Real estate is Americans' preferred investment for money not needed for at least a decade, according to a new survey paid for by personal financial information publisher Bankrate Inc., The Huffington Post reports.
Twenty-seven picked real estate, followed by 23 percent who said cash and 17 percent who selected the stock market, according to the survey. The preference for real estate is especially pronounced in the West, where this was cited nearly two-to-one over any other investment option, Bankrate says.
Millennials had the highest preference for cash among all age groups, while households headed by college graduates is the only group to prefer stocks.
"Most Americans are still not embracing the stock market for long-term investment horizons," says Greg McBride, Bankrate.com's chief financial analyst. "Many still fear short-term volatility more than they desire the higher long-term returns."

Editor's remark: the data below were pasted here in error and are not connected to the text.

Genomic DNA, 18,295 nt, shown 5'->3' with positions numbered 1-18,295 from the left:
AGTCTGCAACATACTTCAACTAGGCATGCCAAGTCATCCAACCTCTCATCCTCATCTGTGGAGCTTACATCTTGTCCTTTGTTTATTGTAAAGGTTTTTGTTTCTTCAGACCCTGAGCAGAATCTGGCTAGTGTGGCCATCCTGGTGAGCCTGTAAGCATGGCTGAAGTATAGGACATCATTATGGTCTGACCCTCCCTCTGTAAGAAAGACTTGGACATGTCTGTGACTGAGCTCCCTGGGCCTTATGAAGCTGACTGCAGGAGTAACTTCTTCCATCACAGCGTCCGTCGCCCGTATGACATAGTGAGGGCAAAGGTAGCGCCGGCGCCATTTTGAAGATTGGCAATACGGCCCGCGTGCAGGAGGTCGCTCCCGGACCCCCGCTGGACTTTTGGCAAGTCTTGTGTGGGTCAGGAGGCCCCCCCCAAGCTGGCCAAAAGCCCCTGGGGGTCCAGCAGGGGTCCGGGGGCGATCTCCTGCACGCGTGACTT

The S&P 500 has risen 27 percent over the past two years, but Americans are only three percentage points more likely to favor stocks now than they were in 2013.
Gold and other precious metals ranked fourth on this year's list with 14 percent of the vote. Bonds were last among the five options, at 5 percent.
The Bankrate.com Financial Security Index slipped to 102.1, the second-lowest level of 2015. Americans' job security decreased and their already dour feelings on savings got more so. These trends were particularly pronounced among women. Consumers are also feeling less comfortable with their debt.
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